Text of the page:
Tesco Subjected to Competition Authority Scrutiny for Alleged ‘Deceptive’ Food Pricing

Tesco, the largest supermarket chain in the UK, is under scrutiny by the Competition & Markets Authority following allegations of possible law violations tied to the lack of clarity in its Clubcard pricing.

The claim was initiated by the consumer rights group, Which?, accusing Tesco of failing to provide clear pricing for a significant number of deals presented through its Clubcard program.

Which? highlighted a case where a bottle of Heinz ketchup was marketed at £3.90, or 55.7p per 100g for ordinary customers. However, Tesco did not apply the same pricing labels to its Clubcard deals, leading to potential confusion over whether these deals actually provided the best value. The group pointed out that a larger 910g bottle of Heinz ketchup actually offered better value per 100g.

Sue Davies, the lead of food policy at Which?, criticised Tesco’s ambiguous Clubcard pricing, saying it could be either puzzling for customers grappling with rising food prices, or, at worst, legally problematic. She said, “It’s not acceptable from the country’s leading supermarket. Tesco should prioritise its customers and immediately ensure all offers, including Clubcard promotions, display clear unit pricing for easy comparison.”

In response, Tesco stated, “Clear pricing and value are critical to us. We have always strived to comply with regulations, which is why we sought a review from Trading Standards for our Clubcard Prices. They have officially approved our labelling, asserting it adheres to current legal standards and guidelines.”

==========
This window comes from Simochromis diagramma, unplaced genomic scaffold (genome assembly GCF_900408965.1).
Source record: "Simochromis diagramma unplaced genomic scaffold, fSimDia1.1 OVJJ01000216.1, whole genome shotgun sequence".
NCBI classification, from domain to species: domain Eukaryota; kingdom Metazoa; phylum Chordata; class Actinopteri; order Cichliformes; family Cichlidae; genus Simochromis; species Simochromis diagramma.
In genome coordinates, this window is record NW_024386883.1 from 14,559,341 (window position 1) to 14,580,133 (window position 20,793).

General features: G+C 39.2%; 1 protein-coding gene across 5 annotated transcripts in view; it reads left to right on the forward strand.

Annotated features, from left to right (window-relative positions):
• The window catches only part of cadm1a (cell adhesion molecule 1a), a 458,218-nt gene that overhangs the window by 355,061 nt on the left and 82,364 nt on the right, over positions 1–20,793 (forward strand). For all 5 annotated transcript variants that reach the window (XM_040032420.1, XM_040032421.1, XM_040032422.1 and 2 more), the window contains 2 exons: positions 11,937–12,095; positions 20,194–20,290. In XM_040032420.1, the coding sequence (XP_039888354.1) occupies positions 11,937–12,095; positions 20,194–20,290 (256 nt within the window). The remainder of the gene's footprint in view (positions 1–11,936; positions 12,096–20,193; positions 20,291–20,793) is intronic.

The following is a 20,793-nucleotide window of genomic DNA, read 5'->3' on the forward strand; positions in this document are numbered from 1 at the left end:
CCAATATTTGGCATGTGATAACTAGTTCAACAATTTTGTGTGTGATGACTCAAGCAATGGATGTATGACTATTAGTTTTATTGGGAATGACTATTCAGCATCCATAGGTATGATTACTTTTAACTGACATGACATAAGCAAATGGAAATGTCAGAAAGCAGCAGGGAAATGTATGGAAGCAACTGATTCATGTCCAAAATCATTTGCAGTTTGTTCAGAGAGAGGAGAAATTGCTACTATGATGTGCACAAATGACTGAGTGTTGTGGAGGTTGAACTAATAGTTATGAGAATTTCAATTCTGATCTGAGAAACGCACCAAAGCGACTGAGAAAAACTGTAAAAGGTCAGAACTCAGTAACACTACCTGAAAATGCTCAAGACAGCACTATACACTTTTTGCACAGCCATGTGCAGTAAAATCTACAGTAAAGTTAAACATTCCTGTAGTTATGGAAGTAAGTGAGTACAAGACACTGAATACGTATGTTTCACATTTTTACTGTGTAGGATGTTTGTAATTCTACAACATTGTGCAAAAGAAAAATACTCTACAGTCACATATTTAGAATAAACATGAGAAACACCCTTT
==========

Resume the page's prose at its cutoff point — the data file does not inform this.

The supermarket chain voiced its support for further clarity in pricing regulations for both businesses and consumers and is actively seeking ways to enhance its pricing display clarity for customers. However, Tesco expressed disappointment in the unfounded claims made by Which? against its Clubcard Prices scheme, emphasizing its compliance with existing rules and the value it offers to millions of customers.

This criticism comes at a time when supermarkets are already facing pricing pressure, following revelations last month that the Government is considering imposing price caps on essential foods to combat inflation. Grocery industry leaders have disparagingly termed the proposal as an “idiotic idea,” contending their efficiency in maintaining lower prices.

Linking Shareholders and Executives :Share Talk

If anyone reads this article found it useful, helpful? Then please subscribe www.share-talk.com or follow SHARE TALK on our Twitter page for future updates. Terms of Website Use All information is provided on an as-is basis. Where we allow Bloggers to publish articles on our platform please note these are not our opinions or views and we have no affiliation with the companies mentioned

Weekly Newsletter

Sign up to receive exclusive stock market content in your inbox, once a week.

We don’t spam! Read our privacy policy for more info.